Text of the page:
The climate crisis is the single most important issue our world faces right now.

Put simply, the earth’s climate system is getting hotter as a result of human activities. Despite some claims to the contrary, this is something that 99% of active climate scientists agree on.

The last century or so has seen a drastic increase in emissions (polluting gasses that we dump into the atmosphere) that has caused the earth to be, on average, about 1° warmer than 170 years ago. While this seems small, the results have been catastrophic.

We are seeing significant increases in wildfires, loss of animal habitats, ocean acidity, droughts, rising sea levels, heat waves, and floods.

The present struggle is to slow down / halt the warming and keep things at no more than 1.5°. This is something that we have all globally committed to at the 2015 Paris Agreement. However, many of us - particularly the more affluent countries - are not meeting the goals that we had set out. This is largely based upon our reliance on fossil fuels.

And now the timeline to meet the targets is getting shorter and shorter. In case you’re wondering, yes, this is a huge emergency.

Interested in learning more about the climate crisis?

This crisis is one that will have an impact on every aspect of our world, creating a cascading series of other crises. As Varshini Prakash, the leader of the Sunrise Movement, says, “if you want to solve everything, solve climate.”

It’s not enough to think about this only in terms of temperature. Our climate system is complex and interconnected with our entire world. Everything will be affected by this crisis.

If you can access it, the New York Times has a powerful visual article exploring the human cost of this crisis. As places on our planet become basically unlivable, we will see a mass migration unlike anything we have experienced before. We need to have infrastructure in place to give that many people safe places to live.

Elizabeth Kolbert has written an excellent book that details the tragic impact that this crisis is having on animal species as we enter a new mass extinction event.

Because this is a multifaceted problem, it requires holistic and systemic solutions.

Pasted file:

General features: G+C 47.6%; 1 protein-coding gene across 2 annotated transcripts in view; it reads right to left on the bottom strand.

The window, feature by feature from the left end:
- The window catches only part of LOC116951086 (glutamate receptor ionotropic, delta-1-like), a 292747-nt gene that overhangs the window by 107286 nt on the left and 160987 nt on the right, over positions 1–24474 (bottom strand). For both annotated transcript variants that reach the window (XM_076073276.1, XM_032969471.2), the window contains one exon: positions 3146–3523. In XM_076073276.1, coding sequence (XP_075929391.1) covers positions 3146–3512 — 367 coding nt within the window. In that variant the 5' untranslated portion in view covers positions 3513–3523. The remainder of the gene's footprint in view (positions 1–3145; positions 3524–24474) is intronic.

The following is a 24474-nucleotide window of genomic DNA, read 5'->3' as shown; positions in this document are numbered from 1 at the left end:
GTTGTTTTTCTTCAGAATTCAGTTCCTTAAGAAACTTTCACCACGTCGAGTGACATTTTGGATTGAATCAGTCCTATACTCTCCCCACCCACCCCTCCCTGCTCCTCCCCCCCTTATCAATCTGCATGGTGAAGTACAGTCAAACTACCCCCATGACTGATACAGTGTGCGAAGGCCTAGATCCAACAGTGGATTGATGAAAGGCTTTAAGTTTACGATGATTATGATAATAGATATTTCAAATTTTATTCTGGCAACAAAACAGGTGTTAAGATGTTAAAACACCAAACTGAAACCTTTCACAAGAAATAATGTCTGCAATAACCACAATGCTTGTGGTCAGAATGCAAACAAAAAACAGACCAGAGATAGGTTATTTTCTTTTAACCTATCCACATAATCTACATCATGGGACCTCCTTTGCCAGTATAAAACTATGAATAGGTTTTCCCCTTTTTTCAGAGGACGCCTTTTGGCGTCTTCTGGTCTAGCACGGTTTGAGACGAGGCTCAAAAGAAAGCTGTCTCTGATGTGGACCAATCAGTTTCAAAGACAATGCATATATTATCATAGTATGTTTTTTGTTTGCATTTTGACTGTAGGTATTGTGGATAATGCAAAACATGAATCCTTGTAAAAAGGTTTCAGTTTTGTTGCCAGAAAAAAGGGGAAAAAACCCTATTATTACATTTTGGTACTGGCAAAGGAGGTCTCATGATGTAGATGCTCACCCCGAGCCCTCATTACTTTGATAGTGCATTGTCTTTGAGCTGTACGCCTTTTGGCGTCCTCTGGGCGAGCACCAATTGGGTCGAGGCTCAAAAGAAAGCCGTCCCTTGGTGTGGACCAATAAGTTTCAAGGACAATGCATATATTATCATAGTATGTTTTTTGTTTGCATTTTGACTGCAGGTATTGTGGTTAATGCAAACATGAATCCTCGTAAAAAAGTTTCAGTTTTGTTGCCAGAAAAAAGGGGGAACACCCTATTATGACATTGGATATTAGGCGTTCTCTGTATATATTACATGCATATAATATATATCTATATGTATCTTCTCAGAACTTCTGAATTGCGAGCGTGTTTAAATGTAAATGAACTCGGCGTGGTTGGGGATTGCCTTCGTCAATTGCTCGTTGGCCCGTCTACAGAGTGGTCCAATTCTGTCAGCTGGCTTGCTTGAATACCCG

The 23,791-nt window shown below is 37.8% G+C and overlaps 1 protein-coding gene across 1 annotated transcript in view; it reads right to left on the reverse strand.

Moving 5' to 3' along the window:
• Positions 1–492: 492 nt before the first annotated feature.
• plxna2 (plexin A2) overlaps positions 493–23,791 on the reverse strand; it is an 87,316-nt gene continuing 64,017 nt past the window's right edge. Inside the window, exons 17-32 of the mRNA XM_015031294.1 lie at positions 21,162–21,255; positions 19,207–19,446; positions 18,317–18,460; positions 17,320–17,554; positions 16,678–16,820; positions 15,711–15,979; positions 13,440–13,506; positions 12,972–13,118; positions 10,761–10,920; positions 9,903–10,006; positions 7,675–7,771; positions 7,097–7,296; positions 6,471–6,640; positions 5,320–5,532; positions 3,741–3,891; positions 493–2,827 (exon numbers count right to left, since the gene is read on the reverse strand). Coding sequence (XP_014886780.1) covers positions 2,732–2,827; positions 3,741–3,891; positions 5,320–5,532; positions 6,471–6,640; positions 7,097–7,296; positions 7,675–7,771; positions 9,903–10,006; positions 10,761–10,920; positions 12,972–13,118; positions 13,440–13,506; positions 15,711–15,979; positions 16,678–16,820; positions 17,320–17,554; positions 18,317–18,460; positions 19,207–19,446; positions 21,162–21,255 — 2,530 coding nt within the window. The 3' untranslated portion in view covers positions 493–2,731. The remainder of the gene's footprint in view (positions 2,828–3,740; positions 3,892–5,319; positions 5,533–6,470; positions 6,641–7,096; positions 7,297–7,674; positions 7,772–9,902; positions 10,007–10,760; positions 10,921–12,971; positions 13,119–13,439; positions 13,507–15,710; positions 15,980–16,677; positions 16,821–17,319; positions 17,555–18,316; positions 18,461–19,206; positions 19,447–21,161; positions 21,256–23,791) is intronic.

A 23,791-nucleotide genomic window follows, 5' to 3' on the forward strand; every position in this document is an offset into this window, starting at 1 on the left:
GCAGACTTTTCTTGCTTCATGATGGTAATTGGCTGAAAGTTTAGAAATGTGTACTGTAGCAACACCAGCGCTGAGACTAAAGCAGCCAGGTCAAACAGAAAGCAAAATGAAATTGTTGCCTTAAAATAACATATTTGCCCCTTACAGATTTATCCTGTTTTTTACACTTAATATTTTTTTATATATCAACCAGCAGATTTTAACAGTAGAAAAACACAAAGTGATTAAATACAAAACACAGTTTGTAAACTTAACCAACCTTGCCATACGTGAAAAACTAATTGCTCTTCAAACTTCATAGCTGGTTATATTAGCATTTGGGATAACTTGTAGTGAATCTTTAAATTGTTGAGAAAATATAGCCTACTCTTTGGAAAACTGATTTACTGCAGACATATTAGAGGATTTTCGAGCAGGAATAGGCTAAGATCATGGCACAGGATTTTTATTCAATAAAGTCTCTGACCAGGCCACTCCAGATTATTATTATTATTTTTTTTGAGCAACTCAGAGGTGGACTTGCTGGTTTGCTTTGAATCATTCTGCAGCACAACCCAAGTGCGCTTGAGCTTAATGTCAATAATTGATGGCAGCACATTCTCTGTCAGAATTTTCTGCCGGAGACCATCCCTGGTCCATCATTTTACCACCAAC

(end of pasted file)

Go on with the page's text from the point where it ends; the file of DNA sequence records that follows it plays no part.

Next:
The concept of sustainable development is a solutions oriented way of thinking about the crisis. The UN has 17 goals for us to work towards by 2030.

While there is a lot of nuance to how various groups suggest that we address the climate crisis, the overwhelming consensus is that it is our consumptive behaviours, our reliance on fossil fuels, and our growth obsessed economy that have the change. The goals for sustainable development help us imagine a better way forward.

Part of the struggle is that there is a considerable amount of debate around what the right way forward actually is. Navigating that can feel a bit overwhelming.

Green Growth v De-growth v Post-growth: What’s the right way?

If you spend any time in the climate conversations, you will inevitable hear one or more of these terms thrown around. Basically, these are three different approaches to imaging what our relationship with economic growth needs to look like in order for us to meet the targets. I’ll try to sum them up quickly, but I highly recommend this podcast that talks about all three.

Green Growth is the idea that we can continue to grow, but do so in a way that is not destructive to our planet.

De-growth is the idea that there is no way for us to continue to infinitely grow on a finite planet.

Post-growth is about moving away from talking about no-growth to a means of shifting the economic model to one centred around wellbeing.

Rather than focus on the differences of each of these, it is important to recognize where they are aligned. We are facing an unprecedented emergency that is being created by our reliance on growth. In order to face this problem, that has to change.

When asked whether or not she has any hope in the face of this crisis, one of my favourite climate reporters, Kendra Pierre-Louis said that hope misses the point because it’s too tied to outcome. Instead she is focused on morality, that there is a right and a wrong way to be living right now.

Obviously the main question is what any of us can do in the face of such a big problem. How can we make any difference at all? Is there even a point in trying? Should we just give up? The problem with really big problems is they often elicit a bit of an existential crisis. My first suggestion is to take that journey.

You need to deal with your emotions, your biases, your blindspots, and your privilege. One thing I noticed during the early parts of covid was that society needs to grieve in order to move forward. We needed to mourn the loss of the life we had grown accustomed to. The people who didn’t grieve are the people who (still) refuse to admit that things have changed. Grief is a powerful and necessary process, one that our culture doesn’t really understand or make space for. I could say a lot more about this - and maybe I will somewhere else - but for things to change you have grieve what you’re losing.